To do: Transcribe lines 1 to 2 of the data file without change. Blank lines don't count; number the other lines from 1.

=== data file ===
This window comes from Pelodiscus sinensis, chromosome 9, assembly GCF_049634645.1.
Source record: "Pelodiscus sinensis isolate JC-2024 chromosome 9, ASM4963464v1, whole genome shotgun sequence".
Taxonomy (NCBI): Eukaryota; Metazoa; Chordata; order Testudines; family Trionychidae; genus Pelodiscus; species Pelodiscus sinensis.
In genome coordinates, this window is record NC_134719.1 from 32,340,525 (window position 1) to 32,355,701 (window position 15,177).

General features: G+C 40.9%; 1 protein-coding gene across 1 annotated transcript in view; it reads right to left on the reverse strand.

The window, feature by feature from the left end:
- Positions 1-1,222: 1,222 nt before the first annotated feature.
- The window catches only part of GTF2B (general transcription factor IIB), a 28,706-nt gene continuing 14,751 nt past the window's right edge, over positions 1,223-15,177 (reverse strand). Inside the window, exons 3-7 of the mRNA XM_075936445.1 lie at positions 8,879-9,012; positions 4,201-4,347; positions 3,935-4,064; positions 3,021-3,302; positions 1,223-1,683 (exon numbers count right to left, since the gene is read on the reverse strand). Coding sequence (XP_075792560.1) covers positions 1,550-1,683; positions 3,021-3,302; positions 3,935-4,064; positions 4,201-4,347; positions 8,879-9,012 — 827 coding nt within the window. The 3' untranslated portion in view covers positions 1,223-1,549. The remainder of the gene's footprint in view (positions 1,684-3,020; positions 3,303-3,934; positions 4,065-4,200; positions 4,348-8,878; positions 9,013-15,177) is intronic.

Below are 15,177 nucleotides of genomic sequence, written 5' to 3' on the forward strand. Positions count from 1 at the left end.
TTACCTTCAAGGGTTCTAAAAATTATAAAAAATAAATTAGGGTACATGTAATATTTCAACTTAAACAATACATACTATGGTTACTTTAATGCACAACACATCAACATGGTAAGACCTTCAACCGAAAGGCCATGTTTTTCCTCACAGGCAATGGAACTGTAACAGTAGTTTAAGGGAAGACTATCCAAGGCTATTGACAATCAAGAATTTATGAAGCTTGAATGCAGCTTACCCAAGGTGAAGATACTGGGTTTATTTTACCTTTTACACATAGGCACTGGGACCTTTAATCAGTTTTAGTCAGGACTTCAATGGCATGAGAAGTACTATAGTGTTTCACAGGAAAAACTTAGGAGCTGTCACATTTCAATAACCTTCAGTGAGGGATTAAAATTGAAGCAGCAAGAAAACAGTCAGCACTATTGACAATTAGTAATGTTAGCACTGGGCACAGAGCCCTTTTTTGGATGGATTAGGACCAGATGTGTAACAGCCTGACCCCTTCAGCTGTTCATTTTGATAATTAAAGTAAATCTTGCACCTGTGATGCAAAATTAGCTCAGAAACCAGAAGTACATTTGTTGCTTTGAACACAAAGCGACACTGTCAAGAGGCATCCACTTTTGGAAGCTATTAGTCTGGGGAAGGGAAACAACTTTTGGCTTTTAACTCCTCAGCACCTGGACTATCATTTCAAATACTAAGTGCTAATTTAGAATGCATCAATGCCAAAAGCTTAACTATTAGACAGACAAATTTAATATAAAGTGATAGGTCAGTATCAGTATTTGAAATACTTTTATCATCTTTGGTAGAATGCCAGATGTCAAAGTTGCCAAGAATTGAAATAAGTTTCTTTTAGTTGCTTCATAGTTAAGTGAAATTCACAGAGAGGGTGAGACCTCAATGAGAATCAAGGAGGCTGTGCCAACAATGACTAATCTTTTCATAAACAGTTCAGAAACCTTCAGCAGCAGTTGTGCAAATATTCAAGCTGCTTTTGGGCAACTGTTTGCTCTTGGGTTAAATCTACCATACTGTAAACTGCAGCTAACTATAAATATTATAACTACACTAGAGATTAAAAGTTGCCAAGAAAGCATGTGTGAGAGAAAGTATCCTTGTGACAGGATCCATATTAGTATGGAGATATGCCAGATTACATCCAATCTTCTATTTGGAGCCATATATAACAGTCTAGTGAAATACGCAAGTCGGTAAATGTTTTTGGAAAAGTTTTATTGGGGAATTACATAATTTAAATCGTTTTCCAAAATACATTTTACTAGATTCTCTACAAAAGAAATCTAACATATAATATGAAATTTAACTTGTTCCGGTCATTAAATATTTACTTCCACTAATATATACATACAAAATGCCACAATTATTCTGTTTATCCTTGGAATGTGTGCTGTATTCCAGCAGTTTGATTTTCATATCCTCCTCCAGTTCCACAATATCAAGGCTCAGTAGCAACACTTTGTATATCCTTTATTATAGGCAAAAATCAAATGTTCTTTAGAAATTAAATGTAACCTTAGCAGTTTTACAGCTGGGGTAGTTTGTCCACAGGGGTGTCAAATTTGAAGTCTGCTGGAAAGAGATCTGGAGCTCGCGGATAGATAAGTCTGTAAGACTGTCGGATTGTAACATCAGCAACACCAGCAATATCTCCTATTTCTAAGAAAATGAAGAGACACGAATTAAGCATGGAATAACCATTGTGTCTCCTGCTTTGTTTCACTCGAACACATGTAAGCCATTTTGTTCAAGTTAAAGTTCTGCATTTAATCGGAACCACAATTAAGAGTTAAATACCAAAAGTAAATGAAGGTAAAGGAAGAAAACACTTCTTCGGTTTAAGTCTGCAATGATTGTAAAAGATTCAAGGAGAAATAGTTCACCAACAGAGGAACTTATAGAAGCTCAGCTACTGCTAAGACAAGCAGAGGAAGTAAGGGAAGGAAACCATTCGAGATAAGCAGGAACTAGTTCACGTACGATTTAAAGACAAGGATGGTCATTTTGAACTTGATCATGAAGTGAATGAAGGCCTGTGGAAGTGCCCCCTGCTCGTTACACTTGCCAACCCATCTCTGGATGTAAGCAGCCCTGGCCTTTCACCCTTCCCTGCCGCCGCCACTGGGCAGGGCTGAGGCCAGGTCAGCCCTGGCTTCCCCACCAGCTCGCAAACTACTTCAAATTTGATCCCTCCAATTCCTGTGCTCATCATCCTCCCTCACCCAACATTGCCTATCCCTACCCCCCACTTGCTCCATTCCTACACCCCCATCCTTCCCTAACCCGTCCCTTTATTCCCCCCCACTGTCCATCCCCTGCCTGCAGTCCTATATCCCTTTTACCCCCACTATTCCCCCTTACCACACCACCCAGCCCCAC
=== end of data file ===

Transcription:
This window comes from Pelodiscus sinensis, chromosome 9, assembly GCF_049634645.1.
Source record: "Pelodiscus sinensis isolate JC-2024 chromosome 9, ASM4963464v1, whole genome shotgun sequence".